Thursday, 28 January 2016

Prufrock's first name

What does the 'J' stand for in 'The Love Song of J. Alfred Prufrock'?

Its original title was 'Prufrock among the Women'. In later years Eliot claimed to have no memory of how he came upon the name of his diffident and ageing mouthpiece.

The form of the name may reflect Eliot's habit at the time of writing his  own name as 'T. Stearns Eliot'. This was not an unusual practice in Edwardian Britain - one thinks of the flour miller and film mogul J. Arthur Rank (whose initial stood for Joseph). And Prufrock-Litton was the name of a furniture store in St. Louis, Missouri, the town where Eliot grew up, although this appears not to have any significance. Whatever prompted the Pooterish name of J. Alfred Prufrock we may never know, but here's a whimsical theory: perhaps that upper case J was simply hanging around waiting to be used - belatedly - in Eliot's 'Gerontion' (Poems, 1920) where he used a disparagingly lower case initial for 'Jew' in the notorious  lines:

          And the jew squats on the window sill, the owner
          Spawned in some estaminet of Antwerp

He eventually amended this and capitalised the Jew, although it hardly renders the lines any less offensive, with their dehumanising 'squats' and 'spawned'. I suppose we have to bear in mind that the old man who narrates the poem is a mouthpiece and no more Eliot's representative than (say) Browning's Bishop Bloughram or Larkin's landlady at the Bodies.

I recall reading with great interest and mounting irritation Anthony Julius's 1995 book about Eliot's anti-Semitism , because although Julius is a very able barrister he's not much of a literary critic. (Although to be fair few literary critics could hack it at the Bar.) Julius rightly sees a more troubling anti-Semitism in Eliot's 'Burbank with a Baedeker: Bleistein with a Cigar' and while he builds a strong argument - and ultimately sees Eliot's anti-Semitism as a troubling quality rather than a disabling flaw - the case for the prosecution rests upon a couple of lines taken from a very large body of work. Troubling lines to be sure - but art should always make us uncomfortable and the fact that they continue to shock and repel is a sign of their continuing value.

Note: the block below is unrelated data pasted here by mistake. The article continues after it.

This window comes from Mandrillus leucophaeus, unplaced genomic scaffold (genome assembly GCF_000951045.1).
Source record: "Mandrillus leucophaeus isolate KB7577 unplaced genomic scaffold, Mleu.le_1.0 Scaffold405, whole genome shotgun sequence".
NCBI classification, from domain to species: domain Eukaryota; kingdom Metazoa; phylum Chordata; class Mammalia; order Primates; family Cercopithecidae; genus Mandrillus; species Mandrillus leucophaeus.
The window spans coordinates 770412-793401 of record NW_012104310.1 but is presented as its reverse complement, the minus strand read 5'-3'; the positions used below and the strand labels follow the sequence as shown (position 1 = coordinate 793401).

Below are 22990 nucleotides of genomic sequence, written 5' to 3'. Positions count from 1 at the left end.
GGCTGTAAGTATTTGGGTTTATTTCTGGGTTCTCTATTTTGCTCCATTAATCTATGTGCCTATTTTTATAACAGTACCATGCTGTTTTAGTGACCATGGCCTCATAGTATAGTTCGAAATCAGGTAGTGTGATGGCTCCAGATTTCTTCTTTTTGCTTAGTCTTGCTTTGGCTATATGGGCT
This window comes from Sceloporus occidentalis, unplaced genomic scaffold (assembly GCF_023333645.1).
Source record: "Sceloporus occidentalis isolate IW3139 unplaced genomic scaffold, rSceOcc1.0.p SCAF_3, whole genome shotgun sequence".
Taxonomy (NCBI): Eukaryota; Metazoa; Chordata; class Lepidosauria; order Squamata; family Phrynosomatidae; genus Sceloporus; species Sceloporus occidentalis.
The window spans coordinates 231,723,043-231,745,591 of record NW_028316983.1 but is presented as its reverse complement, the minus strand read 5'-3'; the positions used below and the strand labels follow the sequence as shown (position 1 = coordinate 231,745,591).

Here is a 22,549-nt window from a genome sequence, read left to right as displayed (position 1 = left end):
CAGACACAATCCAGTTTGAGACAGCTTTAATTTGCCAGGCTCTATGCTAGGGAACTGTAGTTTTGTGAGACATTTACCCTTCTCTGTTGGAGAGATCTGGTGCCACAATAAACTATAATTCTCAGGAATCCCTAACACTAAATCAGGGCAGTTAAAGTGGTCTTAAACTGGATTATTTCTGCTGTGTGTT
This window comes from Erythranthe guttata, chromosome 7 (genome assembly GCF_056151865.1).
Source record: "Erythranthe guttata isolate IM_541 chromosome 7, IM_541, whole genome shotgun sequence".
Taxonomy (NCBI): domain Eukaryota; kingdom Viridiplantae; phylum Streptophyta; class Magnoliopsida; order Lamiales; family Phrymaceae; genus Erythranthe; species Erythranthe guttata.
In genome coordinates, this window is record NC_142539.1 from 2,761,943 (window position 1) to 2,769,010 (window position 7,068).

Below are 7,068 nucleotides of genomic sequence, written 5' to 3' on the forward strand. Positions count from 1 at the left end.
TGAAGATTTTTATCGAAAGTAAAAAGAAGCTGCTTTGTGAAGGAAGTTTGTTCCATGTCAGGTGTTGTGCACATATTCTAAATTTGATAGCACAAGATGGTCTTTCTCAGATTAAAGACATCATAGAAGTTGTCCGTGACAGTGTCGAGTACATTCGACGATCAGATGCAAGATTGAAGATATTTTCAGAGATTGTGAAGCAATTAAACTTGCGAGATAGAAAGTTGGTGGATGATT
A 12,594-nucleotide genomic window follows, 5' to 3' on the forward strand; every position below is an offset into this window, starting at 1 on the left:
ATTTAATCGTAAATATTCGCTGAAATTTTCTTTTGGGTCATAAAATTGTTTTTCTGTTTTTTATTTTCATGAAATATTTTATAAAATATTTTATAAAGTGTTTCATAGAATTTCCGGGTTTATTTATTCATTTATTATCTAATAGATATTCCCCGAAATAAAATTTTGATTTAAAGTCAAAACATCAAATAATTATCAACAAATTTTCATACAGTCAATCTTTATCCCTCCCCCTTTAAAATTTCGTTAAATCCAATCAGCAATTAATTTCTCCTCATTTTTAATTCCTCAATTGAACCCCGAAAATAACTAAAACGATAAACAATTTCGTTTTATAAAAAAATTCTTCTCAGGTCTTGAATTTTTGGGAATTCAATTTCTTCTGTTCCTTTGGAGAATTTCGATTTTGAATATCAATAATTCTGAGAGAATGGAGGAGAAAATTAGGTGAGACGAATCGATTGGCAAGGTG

As a friend pointed out to me the other day, Joyce never capitalises Jew or Jewish in Ulysses - the main character of which is a Dublin Jew. Or jew, in Joyce's formulation.  Nobody could accuse Joyce of anti-Semitism.

But enough. This blog was prompted by a superb piece  on Old Possum by Edward Mendelson in the latest New York Review of Books. Read it here: Read it here.

Lines from 'Gerontion' © The Estate of T. S. Eliot / Faber and Faber

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